Jokes are funny late at night when you are tired and don’t plan on doing anything else. See Brad Wright’s post on causality.
I like watching late-night talk shows, and I find the monologues to be really funny. Recently, however, I’ve tried watching them during the day on the shows’ websites, and I didn’t enjoy them at all. The same joke, told late at night, will have me in stitches but in the middle of the day bores me. To really enjoy them I think that I have to be tired and not planning to do anything else. So, the effect of late-night jokes (A) on my laughing (B) varies by the time of day (C).
I wonder if we can extrapolate that to some more obvious forms of presentation:
- My wife and I are more likely to agree after we’ve eaten dinner than before [We actually have a rule: “no arguments allowed before dinner.”] I’m more likely to be persuasive if she’s gotten a break; I’ve taken care of the kids, dinner, dishes, etc.; and I’m in the middle of giving her a shoulder massage.
- People are more likely to listen to you if they have nothing else to do anyway. Maybe that is why road trips are so important to couples; they fill the time by talking about things they could have been talking about all the time, but never got around to – dreams, hopes, etc.. This may also explains why many business deals are sealed on the golf course.
- And why it is better to write research in the early morning than later in the day when you are tired.
. . . speaking of which.
Read Wright’s whole post on causality including how chocolate can help you lose weight, and how wealth – rather than poverty – can promote crime (causality without correlation).
If you are doing a PhD, or married to someone doing a PhD, you should subscribe to this site: www.phdcomics.com. They send an e-mail every time they post a new comic, and the 30 seconds it takes to look are usually well worth the laugh (it’s free). Below is today’s comic. Apart from the goatee, this guy looks awfully familiar (hair and eye color at least). To be honest, some of his previous appearances hit closer to home.
As for me, I think I know what I want to do – at least the general context, who I want to serve, and the types of things I want to be doing. On the other hand, I know the downsides of the job market. In a previous job, I worked with several PhDs who were basically doing glorified administration. It struck me then that I was already doing administration, though at a lower lever, and that made me wonder whether the sacrifice of time and money was really worth it. Let’s face it. PhDs in biblical studies are a dime a dozen; PhDs in New Testament are especially common. A provost of a seminary once told me that for every NT position they advertise, they get well over a hundred applications. (OT was more like 30; many were pastors looking to come return to academia.) In my program here, six of us are doing NT; only one is doing OT. (The translation department on the other hand has four candidates doing OT translation; the other one is studying the metaphor of light in both the OT and NT.) As a result, it was a little tough knowing that by choosing NT, I was basically killing any real job prospects. I’m not that good.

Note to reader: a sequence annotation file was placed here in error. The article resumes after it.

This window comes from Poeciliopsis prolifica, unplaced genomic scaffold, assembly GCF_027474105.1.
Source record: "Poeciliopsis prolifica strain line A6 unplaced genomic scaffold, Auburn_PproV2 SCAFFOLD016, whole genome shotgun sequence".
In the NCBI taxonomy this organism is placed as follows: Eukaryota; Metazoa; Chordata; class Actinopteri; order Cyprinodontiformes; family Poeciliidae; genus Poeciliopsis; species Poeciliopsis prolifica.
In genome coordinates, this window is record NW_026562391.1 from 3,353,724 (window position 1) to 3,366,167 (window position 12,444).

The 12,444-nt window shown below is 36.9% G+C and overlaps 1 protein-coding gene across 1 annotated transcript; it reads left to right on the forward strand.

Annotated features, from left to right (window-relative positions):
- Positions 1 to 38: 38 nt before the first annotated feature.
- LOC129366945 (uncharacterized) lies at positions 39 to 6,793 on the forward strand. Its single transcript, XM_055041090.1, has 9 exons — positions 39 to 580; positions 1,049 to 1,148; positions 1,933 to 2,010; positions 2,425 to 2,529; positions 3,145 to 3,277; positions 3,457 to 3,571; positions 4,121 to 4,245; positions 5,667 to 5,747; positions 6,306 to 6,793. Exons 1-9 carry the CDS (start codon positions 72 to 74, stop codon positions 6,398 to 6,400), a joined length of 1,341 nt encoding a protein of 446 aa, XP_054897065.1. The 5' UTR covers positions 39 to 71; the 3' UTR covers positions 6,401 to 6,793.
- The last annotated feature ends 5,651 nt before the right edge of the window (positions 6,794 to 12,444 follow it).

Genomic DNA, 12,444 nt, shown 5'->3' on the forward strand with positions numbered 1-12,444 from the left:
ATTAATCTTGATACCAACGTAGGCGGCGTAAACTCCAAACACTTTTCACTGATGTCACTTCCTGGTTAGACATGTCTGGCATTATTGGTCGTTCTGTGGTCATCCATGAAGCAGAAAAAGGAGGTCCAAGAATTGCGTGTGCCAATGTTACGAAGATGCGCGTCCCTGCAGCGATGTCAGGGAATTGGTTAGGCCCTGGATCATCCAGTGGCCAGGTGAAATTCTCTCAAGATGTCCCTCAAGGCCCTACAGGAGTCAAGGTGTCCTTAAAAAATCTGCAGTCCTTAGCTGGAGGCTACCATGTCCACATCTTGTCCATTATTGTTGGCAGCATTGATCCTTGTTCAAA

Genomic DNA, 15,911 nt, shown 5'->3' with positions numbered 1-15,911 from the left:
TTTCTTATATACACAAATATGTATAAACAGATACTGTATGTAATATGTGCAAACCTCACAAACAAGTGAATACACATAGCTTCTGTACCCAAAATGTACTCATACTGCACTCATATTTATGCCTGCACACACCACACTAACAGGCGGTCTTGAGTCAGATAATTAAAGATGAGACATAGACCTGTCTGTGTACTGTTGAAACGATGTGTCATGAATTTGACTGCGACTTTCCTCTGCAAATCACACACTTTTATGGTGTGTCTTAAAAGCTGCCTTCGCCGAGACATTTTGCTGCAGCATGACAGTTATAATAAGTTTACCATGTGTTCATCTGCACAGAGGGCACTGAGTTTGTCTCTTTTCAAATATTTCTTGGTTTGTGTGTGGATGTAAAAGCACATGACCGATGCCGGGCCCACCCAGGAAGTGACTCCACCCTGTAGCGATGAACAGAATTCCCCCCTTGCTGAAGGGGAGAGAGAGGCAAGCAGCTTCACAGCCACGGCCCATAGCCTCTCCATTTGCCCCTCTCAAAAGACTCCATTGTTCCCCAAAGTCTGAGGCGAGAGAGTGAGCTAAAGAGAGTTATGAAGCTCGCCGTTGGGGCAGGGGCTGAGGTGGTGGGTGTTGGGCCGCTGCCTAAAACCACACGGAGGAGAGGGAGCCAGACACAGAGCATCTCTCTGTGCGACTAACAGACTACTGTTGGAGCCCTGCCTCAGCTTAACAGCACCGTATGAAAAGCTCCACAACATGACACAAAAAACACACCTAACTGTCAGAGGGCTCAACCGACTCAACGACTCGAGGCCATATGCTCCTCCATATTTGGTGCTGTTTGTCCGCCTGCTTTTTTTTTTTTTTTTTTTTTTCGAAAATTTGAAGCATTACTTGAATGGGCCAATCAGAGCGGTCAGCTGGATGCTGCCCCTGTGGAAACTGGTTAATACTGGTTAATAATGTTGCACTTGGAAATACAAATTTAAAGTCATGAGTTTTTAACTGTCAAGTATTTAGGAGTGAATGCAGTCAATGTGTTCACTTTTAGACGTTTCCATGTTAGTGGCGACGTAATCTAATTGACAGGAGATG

As for me, my basic goal when I am done is to assist African scholars in research and writing and to support African Christian leaders in a variety of ways. True there are already great people here doing that, but the field is expanding rapidly and is a little less crowded. This also explains why I wanted to do my program here. Having done undergrad and masters in the US, there is a lot I needed to learn from the African context. (Otherwise, a library is a library; research is research, and I have great supervisors and good outside contacts. I can’t ask for a lot more.) Frankly, this is a close to “home” as anywhere for me, and these are my people.
There are a lot of different ways to slice the future pie for me. Funding it is another story. That’s always the rub isn’t it?
This cartoon is from today’s Daily Nation
See also: Obama’s kin wary of media
The ever irreverent Pastor Rev. Dr. Jim West has posted a very funny story. Since I know some of you won’t dare click on his site, I had to repost it here, because I don’t want you to miss it. (I hope he can forgive me.)
Lawyers should never have asked a Mississippi grandma a question if they weren’t prepared for her answer.
In a trial, a Southern small-town prosecuting attorney called his first witness, a grandmotherly, elderly woman to the stand. He approached her and asked, ‘Mrs. Jones, do you know me?’ She responded, ‘Why, yes, I do know you, Mr. Williams. I’ve known you since you were a boy, and frankly, you’ve been a big disappointment to me. You lie, you cheat on your wife, and you manipulate people and talk about them behind their backs. You think you’re a big shot when you haven’t the brains to realize you’ll never amount to anything more than a two-bit paper pusher. Yes, I know you.’
The lawyer was stunned. Not knowing what else to do, he pointed across the room and asked, ‘Mrs. Jones, do you know the defense attorney?’
She again replied, ‘Why yes, I do. I’ve known Mr. Bradley since he was a youngster, too. He’s lazy and he has a drinking problem. He can’t build a normal relationship with anyone, and his law practice is one of the worst in the entire state. Not to mention he cheated on his wife with three different women. One of them was your wife. Yes, I know him.’
The defense attorney nearly died.
The judge asked both counselors to approach the bench and, in a very quiet voice, said, ‘If either of you idiots asks her if she knows me, I’ll send you both to the electric chair.’